Where a trespasser was in settled possession of the land he is not entitled to be evicted except in due course of law and he is further entitled to resist or defend his possession even against the rightful owner who tries to dispossess him.
The only condition is that the possession of the trespasser must be settled possession. The settled possession must extend over a sufficient long period and be acquiesced in by the true owner. It is indeed difficult to lay down any hard and fast rule as to when the possession of trespasser can mature into a settled possession.
What is meant is that the possession of a trespasser must be effective, undisturbed and to the knowledge of the owner or without any attempt at concealment. A stray or casual act of possession would not amount to settled possession.
Settled possession —What is:
The possession of the trespasser to entitle him to the right of private defence to protect it must have the following attributes: —
(1) The trespasser must be in actual physical possession of the property over a sufficiently long period.
(2) The possession must be to the knowledge, either express or implied, of the owner or without any act of concealment.
(3) The process of the dispossession of the true owner must be complete and final and must be acquiesced in by the true owner.
Settled possession over agricultural land:
One of the tests to determine settled possession, in the case of cultivable land would be whether or not the trespasser, after having taken possession, had grown any crop. If the crop had been grown by the trespasser, then even the true owner has no right to destroy the crop grown by the trespasser and take forcible possession, in which the trespasser will have a right of private defence and true owner, will have no right of private defence.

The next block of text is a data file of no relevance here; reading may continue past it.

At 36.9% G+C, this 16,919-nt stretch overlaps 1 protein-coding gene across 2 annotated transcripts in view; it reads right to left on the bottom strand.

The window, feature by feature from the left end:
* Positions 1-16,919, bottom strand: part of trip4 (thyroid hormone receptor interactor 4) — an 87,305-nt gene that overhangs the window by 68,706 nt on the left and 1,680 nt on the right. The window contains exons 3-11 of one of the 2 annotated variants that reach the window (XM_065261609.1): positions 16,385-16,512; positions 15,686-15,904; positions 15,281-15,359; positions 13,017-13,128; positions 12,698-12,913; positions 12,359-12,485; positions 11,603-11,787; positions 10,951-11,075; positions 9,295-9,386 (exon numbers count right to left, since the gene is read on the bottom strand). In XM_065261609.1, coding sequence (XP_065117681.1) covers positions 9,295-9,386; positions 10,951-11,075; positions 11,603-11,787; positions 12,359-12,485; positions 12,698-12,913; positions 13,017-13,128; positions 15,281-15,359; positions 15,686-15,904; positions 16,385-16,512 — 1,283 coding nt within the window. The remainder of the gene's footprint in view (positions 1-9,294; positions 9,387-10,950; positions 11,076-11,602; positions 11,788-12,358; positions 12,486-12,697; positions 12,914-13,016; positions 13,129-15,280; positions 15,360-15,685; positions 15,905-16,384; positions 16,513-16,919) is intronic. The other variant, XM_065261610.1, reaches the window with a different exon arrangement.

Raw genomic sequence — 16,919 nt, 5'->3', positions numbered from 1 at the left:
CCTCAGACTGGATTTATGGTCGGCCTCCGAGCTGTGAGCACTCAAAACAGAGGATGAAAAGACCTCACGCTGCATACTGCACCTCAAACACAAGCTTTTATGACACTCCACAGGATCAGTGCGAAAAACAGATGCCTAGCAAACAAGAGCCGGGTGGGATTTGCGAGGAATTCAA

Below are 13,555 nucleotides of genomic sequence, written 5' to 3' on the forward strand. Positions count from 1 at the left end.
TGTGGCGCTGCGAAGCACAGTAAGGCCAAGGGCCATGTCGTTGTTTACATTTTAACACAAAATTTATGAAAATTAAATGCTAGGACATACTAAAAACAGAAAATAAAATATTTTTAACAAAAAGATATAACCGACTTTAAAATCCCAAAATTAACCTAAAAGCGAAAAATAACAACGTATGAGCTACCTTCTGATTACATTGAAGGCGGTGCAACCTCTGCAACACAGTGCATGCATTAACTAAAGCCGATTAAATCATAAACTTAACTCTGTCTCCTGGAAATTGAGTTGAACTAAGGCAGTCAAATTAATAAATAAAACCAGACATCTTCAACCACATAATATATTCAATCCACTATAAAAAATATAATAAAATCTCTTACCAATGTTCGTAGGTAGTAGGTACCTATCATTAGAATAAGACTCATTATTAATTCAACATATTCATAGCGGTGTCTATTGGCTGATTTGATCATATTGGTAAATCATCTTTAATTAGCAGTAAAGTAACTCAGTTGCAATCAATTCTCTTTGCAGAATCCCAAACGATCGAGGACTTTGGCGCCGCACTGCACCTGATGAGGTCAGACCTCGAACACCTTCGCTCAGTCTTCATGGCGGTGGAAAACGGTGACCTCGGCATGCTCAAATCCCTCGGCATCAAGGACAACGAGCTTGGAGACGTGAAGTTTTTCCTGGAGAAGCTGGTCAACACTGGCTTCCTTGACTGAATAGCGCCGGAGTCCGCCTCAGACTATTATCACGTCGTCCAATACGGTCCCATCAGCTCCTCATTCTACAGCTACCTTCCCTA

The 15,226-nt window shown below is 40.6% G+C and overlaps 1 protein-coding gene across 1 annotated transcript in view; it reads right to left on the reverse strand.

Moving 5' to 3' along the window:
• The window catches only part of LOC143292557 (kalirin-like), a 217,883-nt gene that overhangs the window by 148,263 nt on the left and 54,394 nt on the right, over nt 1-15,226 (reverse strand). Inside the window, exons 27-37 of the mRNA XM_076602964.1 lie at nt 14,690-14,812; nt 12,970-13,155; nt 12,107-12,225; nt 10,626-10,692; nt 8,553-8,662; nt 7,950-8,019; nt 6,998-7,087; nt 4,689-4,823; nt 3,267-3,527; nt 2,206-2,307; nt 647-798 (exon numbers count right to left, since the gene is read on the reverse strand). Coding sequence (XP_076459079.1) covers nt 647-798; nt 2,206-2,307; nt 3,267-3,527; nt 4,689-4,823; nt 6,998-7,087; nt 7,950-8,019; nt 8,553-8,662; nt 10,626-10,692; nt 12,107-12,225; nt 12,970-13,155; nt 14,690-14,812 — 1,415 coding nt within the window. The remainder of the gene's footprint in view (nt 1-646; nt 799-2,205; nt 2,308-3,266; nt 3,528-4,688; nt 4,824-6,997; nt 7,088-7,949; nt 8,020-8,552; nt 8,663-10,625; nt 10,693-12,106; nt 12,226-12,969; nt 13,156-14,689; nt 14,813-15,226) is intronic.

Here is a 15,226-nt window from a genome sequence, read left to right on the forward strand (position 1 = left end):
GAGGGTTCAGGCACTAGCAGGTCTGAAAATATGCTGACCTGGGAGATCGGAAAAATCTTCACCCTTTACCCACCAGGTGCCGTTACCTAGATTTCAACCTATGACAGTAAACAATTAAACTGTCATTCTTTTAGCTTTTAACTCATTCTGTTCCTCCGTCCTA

Illustrative Cases —Defence of person (Section 97):
(i) Dhawman Toli:
A assisted by his friend B retaliated severely on another, who trespassed into his house with the object of having intercourse with his wife. The Court held that none of them committed any offence.
The accused was attacked by a number of men armed with various weapons. He snatched away a weapon from one of them and struck him with the weapon resulting in his death. The Court held that the accused acted in self-defence of body although the deceased was unarmed at that time.
A son shot and killed his father under circumstances inducing the belief that he is cutting throat of his mother. The Court held that if the son had reasonable grounds for believing and honestly believed that his act was necessary for the defence of his mother, the homicide was excusable.
(iv) Two parties had been collecting men for a fight from a very early hour and in spite of the fact that the police station was nearby and information had already been given to the police who were immediately expected, the parties chose to fight out the matter in the very presence of the police which had arrived and had tried to check the fight. The Court held that both the parties were entirely in the wrong and there existed no right of private defence on the part of either of the parties.